Original Research - Special Collection: VukaniBantuTsohangBatho - Spirituality of Black Liberation

Poison in the bone marrow: Complexities of liberating and healing the nation

Puleng Segalo
HTS Teologiese Studies / Theological Studies | Vol 76, No 3 | a6047 | DOI: https://doi.org/10.4102/hts.v76i3.6047 | © 2020 Puleng Segalo | This work is licensed under CC Attribution 4.0
Submitted: 20 April 2020 | Published: 25 November 2020

About the author(s)

Puleng Segalo, Department of Psychology, College of Human Sciences, University of South Africa, Pretoria, South Africa


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Abstract

South Africa, like many other countries that have suffered through the brutality of colonisation and later apartheid, continues to grapple with ways of healing the scars that remain visible in its citizens’ bodies and psyches. These scars are both literal and figurative, and the impact thereof is felt daily, as people try to find ways of navigating the now-‘democratised’ and ‘liberated’ country. There is a persistent restlessness, as structural violence continues to affect members of society – especially those on the margins, struggling for survival each day. In her book, Reweaving the Soul of the Nation, Mmatshilo Motsei offers insights into ways of imagining the possibilities of reweaving people’s broken souls. Using Motsei’s reflections as a compass, this article offers insights into the challenges of colonialism and spirituality, and interrogates the complexities of what education means. The article concludes by proposing ways of moving towards the possibility of healing our wounded souls.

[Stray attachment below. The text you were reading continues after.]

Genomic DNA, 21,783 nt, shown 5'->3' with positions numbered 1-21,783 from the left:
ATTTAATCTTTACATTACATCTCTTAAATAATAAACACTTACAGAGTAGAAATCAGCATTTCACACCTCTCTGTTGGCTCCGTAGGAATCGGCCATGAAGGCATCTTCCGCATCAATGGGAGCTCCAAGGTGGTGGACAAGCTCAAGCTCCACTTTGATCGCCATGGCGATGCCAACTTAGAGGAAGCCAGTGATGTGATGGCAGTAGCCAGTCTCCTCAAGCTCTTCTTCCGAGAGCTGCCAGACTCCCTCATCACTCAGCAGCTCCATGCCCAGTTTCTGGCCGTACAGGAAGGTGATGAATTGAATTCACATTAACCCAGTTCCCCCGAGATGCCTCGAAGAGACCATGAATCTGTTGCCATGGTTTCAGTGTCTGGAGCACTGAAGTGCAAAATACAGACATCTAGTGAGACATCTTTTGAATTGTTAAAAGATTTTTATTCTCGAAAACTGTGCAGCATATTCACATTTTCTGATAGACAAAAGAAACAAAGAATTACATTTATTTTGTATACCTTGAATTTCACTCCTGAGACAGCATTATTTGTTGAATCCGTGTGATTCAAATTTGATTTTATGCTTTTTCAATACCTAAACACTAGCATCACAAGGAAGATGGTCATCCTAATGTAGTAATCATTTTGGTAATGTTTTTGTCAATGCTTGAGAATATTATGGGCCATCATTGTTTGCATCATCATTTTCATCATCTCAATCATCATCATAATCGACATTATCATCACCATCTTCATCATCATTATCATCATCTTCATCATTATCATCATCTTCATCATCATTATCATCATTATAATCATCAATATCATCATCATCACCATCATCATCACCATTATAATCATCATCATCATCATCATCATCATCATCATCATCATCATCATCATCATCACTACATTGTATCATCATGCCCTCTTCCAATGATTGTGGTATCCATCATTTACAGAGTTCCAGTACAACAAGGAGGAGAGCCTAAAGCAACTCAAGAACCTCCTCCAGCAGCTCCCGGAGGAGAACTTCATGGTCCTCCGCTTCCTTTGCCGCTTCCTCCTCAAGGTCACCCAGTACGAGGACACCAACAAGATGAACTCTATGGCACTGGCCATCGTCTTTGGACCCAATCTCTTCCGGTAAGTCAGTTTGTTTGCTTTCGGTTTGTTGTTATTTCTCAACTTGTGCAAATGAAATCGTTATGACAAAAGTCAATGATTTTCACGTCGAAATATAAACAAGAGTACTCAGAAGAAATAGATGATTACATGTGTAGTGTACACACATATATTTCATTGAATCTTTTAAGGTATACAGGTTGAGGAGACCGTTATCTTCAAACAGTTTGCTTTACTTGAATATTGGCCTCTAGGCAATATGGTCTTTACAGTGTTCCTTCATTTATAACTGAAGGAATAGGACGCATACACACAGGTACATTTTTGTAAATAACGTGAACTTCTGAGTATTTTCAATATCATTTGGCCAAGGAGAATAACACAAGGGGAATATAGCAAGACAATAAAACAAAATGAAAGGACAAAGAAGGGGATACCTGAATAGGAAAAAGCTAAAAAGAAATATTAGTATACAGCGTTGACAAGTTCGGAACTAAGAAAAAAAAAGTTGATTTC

Contribution: This contribution forms part of the ‘VukaniBantuTsohangBatho collection on the Spirituality of Black Liberation’ and aims at honoring and celebrating the life and scholarly contributions of Vuyani Vellem. This article responds to the call by highlighting the role of spirituality in the reimagining of African lives and experiences.


Keywords

Poison in the bone marrow: Complexities of liberating and healing the nation

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